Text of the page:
We Without Wings is twelve episodes of pure befuddlement. An animated adaptation of the visual novel, the series follows the lives of several twenty-somethings as they experience the sights and sounds of yuletide in the city of Yanagihara. Three characters emerge as masters of their own unique vignettes, their exploits told in piecemeal fashion through a series of quick cuts from one vignette to another, as though the viewer is being subjected to the channel surfing of an unknown third party. This seems like a fun storytelling device at first, as it gives each character equal screen time within an episode. However, the fast pace in which the story is delivered, combined with annoying characters and sex jokes, results in frustration.
Taking the spotlight in this slice-of-life comedy are three unsuspecting young men. First, there’s Takashi Haneda, a timid high schooler who transports himself to and from a mystical fantasy realm called Gretaguard, where he serves as the kingdom’s illustrious knight and chief protector. These transitions are marked by serious coughing fits, a hint that there is something greater to these unassuming flights of fancy. Shusuke Chitose is a freelance journalist and book reviewer who supplements his income by working at a local coffee shop/maid cafe called Alexander. He is a perverted soul who, with the aid of his like-minded boss, is always on the lookout for sexy girls. The final protagonist is Hayato Narita, nicknamed “Drac,” a “fixer” who spends his nights helping people solve various problems. He tries to help a young girl with a fetish for men in construction uniforms locate her stolen bike, only to find himself struggling to mediate a gang war. We are led to believe that these three characters have nothing to do with each other—in fact, there are no episodes in which Haneda, Chitose, and Narita are seen together. Though the final episode ties everything together in an interesting fashion, the viewer’s patience will be tested long before the conclusion is reached.
We Without Wings collapses under the weight of its own absurdity. Characters and their relationships to one another are introduced with so little care that I felt it was necessary to play the original game to understand them. Frequent scene switches, coupled with the randomness of the events that make up each vignette, make for difficult first-time viewing because nothing makes a great deal of sense. When the show manages to spare a moment for plot development, it is brief and too mysterious for its own good. An early episode hints at what is really going on, but the true revelation is saved until the very end. To its credit, the ending does answer the mountain of questions I had saved up, but by then I didn’t really care anymore.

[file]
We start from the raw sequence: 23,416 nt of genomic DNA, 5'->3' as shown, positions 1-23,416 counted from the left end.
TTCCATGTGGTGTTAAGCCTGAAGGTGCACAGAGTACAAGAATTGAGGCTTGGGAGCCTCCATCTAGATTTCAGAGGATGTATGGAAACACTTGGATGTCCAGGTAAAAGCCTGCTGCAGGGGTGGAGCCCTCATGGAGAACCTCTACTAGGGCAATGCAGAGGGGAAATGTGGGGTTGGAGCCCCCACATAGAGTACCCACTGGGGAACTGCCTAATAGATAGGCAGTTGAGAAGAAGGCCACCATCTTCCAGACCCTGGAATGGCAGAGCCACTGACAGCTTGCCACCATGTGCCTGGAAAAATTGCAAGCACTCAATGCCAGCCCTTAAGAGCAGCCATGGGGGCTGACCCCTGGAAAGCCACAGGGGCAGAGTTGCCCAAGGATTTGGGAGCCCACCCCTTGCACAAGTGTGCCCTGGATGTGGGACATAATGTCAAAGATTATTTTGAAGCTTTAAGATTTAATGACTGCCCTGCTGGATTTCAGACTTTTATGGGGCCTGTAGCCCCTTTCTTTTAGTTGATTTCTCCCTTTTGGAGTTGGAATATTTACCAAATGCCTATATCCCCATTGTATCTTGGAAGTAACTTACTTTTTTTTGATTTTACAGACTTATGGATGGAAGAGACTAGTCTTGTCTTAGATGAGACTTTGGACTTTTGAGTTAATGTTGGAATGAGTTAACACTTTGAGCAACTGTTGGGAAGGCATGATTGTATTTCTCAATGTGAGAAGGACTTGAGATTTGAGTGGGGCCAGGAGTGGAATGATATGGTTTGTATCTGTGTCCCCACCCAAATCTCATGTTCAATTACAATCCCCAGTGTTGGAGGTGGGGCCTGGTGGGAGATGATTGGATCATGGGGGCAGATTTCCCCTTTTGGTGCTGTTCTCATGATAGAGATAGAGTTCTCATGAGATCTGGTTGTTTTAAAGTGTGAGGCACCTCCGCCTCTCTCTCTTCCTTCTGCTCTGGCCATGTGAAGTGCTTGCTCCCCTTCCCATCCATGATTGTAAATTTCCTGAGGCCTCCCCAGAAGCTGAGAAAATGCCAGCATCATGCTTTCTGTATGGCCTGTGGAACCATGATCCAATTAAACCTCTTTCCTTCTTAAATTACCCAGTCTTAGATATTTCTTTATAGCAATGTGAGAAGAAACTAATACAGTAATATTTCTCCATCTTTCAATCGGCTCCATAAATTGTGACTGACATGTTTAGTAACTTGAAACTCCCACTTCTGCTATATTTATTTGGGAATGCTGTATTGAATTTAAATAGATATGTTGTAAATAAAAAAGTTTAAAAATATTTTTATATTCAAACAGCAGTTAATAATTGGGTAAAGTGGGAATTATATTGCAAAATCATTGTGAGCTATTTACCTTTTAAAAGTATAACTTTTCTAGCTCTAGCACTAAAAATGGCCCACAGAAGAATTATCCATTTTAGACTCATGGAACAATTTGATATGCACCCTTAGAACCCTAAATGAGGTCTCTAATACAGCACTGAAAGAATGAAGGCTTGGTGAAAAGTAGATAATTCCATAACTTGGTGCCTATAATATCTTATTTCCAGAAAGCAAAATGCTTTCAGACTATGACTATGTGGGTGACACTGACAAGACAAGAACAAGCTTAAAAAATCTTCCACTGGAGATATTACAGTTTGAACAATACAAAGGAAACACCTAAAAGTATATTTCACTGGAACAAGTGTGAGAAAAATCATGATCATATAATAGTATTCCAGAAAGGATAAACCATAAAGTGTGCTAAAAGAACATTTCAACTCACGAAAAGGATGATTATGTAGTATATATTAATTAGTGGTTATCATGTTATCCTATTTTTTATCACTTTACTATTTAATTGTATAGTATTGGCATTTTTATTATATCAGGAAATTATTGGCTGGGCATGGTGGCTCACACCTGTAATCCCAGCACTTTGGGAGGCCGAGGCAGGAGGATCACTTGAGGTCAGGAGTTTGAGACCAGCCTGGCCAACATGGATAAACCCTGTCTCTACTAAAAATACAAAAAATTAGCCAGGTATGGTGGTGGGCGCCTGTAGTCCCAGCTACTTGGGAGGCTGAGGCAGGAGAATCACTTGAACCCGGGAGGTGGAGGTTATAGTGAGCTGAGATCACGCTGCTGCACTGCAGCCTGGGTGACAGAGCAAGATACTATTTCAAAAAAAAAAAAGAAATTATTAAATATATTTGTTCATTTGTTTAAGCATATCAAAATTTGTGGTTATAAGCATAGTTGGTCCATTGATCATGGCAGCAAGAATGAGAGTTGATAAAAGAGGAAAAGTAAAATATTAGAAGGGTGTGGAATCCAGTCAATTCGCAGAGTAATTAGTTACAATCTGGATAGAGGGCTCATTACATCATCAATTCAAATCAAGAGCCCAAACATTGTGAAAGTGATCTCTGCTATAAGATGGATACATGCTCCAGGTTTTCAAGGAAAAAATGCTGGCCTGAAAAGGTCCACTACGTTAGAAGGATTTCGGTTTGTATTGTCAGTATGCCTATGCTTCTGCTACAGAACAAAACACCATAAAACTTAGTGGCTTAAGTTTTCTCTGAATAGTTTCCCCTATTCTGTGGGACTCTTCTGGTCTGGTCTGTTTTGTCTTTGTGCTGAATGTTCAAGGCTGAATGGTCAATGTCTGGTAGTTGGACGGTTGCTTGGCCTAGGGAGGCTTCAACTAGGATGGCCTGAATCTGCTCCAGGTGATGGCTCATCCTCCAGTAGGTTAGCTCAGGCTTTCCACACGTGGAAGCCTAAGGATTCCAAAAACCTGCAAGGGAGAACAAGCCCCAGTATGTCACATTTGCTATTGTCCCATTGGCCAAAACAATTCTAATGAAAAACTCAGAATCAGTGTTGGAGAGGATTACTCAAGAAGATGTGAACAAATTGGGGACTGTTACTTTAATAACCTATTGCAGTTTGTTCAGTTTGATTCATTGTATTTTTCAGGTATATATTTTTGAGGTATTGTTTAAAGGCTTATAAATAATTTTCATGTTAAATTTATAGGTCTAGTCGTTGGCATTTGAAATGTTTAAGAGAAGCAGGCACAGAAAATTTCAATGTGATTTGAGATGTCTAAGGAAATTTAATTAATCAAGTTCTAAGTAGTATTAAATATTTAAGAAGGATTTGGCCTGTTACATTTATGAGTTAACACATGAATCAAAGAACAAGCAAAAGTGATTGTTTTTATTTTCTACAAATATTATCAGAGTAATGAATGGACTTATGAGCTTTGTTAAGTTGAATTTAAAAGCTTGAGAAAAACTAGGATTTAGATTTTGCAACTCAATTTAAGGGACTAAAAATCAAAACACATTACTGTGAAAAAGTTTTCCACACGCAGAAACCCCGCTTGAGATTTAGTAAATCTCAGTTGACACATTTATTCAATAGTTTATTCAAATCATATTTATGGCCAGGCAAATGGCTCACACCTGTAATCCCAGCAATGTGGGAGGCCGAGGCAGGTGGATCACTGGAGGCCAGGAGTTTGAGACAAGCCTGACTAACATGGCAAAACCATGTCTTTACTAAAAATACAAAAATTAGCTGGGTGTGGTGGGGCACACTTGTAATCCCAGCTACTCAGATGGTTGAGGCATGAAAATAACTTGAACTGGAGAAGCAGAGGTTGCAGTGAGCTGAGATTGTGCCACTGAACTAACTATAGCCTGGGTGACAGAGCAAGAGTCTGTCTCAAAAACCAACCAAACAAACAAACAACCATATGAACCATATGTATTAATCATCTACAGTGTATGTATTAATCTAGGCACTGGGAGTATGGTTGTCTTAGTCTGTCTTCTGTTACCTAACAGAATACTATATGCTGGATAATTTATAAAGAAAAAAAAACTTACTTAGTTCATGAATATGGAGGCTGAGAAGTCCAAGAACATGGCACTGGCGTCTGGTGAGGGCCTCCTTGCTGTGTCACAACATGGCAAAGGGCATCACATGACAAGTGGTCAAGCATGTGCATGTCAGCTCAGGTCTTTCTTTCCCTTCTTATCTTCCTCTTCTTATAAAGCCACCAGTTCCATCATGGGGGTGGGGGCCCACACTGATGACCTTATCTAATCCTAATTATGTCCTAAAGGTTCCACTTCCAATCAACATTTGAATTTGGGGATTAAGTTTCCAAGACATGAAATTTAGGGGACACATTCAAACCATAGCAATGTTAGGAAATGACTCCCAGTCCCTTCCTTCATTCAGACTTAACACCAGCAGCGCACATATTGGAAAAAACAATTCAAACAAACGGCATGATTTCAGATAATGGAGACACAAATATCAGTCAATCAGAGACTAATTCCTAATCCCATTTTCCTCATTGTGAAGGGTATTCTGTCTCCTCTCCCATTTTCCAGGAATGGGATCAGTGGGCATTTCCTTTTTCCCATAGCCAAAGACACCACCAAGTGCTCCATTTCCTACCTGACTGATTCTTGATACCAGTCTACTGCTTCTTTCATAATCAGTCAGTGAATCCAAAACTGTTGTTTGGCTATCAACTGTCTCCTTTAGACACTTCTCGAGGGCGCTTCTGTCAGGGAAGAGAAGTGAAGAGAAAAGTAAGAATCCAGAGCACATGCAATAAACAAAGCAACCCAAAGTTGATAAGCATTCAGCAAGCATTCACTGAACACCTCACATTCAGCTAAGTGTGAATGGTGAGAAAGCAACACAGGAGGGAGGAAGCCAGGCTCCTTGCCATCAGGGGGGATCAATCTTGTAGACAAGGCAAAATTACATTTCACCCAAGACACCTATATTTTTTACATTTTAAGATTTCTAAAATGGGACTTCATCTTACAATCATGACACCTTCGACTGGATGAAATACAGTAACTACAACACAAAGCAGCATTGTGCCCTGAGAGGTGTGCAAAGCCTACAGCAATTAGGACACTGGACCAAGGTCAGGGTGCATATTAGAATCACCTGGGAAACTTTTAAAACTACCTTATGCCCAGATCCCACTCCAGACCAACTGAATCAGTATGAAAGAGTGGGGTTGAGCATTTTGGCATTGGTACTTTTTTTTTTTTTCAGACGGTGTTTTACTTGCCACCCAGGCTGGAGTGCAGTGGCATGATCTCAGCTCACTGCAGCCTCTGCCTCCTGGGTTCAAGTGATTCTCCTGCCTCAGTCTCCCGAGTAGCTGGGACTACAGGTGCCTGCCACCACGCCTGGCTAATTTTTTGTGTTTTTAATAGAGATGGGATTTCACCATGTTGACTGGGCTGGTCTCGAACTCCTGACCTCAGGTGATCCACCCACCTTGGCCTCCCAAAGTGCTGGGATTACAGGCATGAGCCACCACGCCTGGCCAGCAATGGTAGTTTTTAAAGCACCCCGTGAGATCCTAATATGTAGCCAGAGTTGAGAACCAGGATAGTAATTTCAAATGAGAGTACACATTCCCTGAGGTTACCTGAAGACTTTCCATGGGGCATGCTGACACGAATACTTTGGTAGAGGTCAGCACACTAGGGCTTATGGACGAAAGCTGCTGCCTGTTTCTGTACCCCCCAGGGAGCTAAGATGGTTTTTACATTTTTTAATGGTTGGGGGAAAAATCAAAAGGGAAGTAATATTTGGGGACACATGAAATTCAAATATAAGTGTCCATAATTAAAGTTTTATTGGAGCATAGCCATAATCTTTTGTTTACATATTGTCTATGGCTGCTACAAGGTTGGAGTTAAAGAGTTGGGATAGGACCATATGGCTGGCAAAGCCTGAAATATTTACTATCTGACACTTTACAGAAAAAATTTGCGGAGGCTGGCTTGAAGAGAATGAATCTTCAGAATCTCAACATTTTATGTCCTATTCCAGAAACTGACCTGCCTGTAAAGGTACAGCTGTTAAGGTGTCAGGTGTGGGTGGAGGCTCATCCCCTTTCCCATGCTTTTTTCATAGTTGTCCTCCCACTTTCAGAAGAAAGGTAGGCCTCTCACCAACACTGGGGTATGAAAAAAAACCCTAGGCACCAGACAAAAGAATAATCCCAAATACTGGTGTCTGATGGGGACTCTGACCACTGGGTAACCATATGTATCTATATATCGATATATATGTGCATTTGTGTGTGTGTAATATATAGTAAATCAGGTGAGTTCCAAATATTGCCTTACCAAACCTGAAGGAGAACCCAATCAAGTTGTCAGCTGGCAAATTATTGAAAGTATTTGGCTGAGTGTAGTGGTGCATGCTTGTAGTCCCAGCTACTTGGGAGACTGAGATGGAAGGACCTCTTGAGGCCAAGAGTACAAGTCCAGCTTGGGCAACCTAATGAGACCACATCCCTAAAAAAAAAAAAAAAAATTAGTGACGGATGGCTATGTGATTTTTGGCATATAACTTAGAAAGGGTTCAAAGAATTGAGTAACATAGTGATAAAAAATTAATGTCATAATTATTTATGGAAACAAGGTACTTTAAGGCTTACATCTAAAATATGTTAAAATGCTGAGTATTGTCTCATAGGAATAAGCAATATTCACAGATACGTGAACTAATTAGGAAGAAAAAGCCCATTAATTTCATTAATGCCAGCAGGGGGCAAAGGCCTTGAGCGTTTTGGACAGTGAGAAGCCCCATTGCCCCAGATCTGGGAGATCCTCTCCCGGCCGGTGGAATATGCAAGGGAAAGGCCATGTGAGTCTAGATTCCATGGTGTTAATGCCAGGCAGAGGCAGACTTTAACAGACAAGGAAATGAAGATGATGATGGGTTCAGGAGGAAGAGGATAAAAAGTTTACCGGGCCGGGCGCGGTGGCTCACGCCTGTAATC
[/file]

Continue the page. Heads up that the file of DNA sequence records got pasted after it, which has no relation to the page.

We Without Wings is degraded by an overabundance of vapid sexual “humor,” in which bare breasts and panty shots are intended to overcome its unoriginality. Suggestive poses and clever camera angles frequently provide up-skirt shots that elicit a tawdry thrill, but serve no real purpose. Women are treated like objects to be ogled, fondled, and humiliated. The antics to which the heroines are subjected are laughed off as jokes, whether the women initiate them or not. There are many examples: a boy pulls off a waitress’ underwear in public because he didn’t like the pattern of the garment; a going-away celebration for a group of girlfriends quickly turns into a breast measuring contest and fondling party; and a day at the pool features an all-girl “chicken fight” wherein the contestant who pulls off the most bikini tops is the winner.
The series also takes opportunities to push its 17+ rating as often as possible. During one of Haneda’s trips to Gretaguard, an attack by the enemy has left him poisoned. To cure him, a sorceress modeled after a girl from his school strips naked and sexually stimulates him until the act reaches its inevitable conclusion—with visible bodily fluids, no less. Riskier still is the sexualization of a young child in Narita’s storyline: a foreign transfer student who doesn’t look older than age twelve delights in her immense sexual curiosity and attraction to Narita. Wearing Lolita outfits, she is partial to lifting up her skirt to show off scandalous underwear that no child her age has any reason to wear, even in a cartoon. Narita keeps telling her to stop behaving in such a way, but this only appears to encourage her.
There is little value to be found in We Without Wings. The impact of the story’s conclusion is lessened by dating sim fluff and plagued by fanservice that is cheap, unfulfilling, and uninspired. The show’s humor relies on placing female characters in uncomfortable situations and its jokes call on questionable homosexual and African-American stereotypes. If you must watch this show, switch to the original Japanese language track and spare yourself the pain of a gang member’s terrible dubbed rhymes.
We Without Wings asks far too much of the viewer. Take away the main story and all that’s left is a generic hypersexualized comedy that is easily forgotten.
We Without Wings, Season 1
directed by Shinji Ushiro
300 minutes, Number of Discs: 4, DVD/Blu-ray Combo Set
Company Age Rating: 17+